The first ramparts of Lier once had no fewer than five city gates. Only one of these remains: the Prison Gate. Today it is no longer on the outskirts of the city. Due to the growth of Lier, the Gevangenpoort, built in 1375, is now quite central in the center of the city. The name says everything about its function: the Gevangenpoort has served as a prison for several centuries. That was not immediately after construction. It was not until the sixteenth century that prisoners were locked up in this building.
#8. sluice house
The Spuihuis has been in Lier for more than five centuries. To be exact, Het Spui, as the locals often call it, was built in the year 1516. The purpose of the Spuihuis was to regulate the level of the inland waterways in Lier. A discharge sluice or floodgate sprays excess inland water and diverts the outside water. The building on the lock was initially used to house the lock keeper. If you want to see the Spuihuis, it is best to walk over the Vesten. These are the fortifications that surround the historic center of Lier. In the summer you can walk here pleasantly sheltered from the sun and therefore also from the heat.
#9. Saint Anna and Saint Joachim Almshouse
The Sint-Anna and Sint-Joachim Godshuis, located on the Begijnhofstraat, looks a lot like a beguinage. It just isn’t. The little houses built in a courtyard were not intended for beguines, but for the sick, the elderly and the needy. The Sint-Anna and Sint-Joachim Almshouse is one of the few Almshouses in Lier. At least it’s the oldest. It has been here since 1588. The entrance has been located at Begijnhofstraat 24 since 1613. You can enter the court free of charge, but you are asked for peace and respect for privacy. Visiting a cottage is only possible during the open days organized from time to time.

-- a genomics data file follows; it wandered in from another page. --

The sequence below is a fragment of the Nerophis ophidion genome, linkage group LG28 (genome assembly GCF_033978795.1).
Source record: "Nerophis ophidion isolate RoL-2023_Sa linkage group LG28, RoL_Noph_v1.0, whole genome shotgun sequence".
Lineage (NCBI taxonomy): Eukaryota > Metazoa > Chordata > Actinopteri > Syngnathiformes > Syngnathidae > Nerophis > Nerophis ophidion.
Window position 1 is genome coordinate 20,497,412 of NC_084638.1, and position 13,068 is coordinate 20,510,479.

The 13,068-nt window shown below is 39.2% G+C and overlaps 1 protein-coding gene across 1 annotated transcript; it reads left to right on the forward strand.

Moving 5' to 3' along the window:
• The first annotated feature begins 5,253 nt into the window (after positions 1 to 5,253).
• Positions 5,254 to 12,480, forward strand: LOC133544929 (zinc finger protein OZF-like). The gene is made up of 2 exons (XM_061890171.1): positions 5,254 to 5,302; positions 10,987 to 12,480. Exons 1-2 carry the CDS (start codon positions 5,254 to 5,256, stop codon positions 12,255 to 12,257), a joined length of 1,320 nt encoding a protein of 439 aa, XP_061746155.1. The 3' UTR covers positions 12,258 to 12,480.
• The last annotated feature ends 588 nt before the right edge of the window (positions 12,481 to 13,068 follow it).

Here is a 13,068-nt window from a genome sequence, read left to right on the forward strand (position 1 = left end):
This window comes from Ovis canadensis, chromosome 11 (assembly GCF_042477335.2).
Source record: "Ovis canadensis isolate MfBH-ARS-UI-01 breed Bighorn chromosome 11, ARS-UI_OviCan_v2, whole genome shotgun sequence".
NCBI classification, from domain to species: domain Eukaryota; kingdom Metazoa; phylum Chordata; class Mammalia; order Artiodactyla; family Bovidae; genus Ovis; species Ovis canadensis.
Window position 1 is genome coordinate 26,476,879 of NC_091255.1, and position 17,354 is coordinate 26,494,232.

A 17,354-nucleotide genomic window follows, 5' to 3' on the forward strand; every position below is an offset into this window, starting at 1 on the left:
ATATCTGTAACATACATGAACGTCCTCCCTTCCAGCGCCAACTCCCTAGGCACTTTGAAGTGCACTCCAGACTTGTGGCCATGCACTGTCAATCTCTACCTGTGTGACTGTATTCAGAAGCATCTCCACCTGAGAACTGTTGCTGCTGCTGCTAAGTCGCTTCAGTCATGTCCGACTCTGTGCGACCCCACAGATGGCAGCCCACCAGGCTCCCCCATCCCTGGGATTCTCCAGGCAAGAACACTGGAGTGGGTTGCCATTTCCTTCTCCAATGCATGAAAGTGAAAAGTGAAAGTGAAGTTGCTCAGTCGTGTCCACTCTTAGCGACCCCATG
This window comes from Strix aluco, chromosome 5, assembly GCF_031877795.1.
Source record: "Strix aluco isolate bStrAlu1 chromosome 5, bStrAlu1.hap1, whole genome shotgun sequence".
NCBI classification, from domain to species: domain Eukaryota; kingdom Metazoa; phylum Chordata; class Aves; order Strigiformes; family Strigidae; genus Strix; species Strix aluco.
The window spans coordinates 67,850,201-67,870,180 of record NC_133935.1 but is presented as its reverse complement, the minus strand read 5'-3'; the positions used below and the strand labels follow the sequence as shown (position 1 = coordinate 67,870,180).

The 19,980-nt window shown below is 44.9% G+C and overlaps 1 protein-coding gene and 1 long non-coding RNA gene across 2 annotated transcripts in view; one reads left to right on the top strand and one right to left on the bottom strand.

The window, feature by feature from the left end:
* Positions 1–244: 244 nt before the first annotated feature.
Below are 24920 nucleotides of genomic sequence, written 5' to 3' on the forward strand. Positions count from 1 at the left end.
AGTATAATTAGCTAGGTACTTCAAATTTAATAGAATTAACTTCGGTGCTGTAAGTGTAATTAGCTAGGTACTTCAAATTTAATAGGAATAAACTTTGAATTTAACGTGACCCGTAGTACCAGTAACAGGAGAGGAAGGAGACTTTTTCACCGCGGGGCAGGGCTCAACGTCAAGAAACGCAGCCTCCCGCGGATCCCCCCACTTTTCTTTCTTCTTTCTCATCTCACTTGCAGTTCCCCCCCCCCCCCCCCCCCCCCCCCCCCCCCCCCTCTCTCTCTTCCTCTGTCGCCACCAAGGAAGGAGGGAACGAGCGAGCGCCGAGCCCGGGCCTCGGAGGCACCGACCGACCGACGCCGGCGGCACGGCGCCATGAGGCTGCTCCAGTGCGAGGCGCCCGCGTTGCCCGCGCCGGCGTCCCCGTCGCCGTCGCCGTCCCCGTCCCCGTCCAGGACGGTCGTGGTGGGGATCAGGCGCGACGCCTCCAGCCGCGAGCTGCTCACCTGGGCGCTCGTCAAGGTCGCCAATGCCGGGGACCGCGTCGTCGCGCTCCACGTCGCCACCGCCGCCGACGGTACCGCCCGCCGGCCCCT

#10. Sheep Heads Monument
Lierenaars are also called sheep heads. According to the legend, this is due to the fact that in the fourteenth century Duke Jan II wanted to thank the inhabitants for their contribution in the fight against the Mechelen. They were allowed to choose between a university and a cattle market. It became the last. In those days, the staple right to livestock was a lot more lucrative than opening a university. That right went to the nearby city of Leuven in 1425. Based on that choice, the duke would have said something along the lines of “Oh, those sheep’s heads”.
Today, the sheep’s head is the nickname of the inhabitants of Lieren. Once meant to be mocking, now worn proudly. The Lier logo even shows a sheep’s head. In the Schapenkoppenstraat (how do you come up with it) there is a monument that refers to the legend. There is a sculpture group designed by the Lier artist Bertro, depicting a shepherd with his sheep.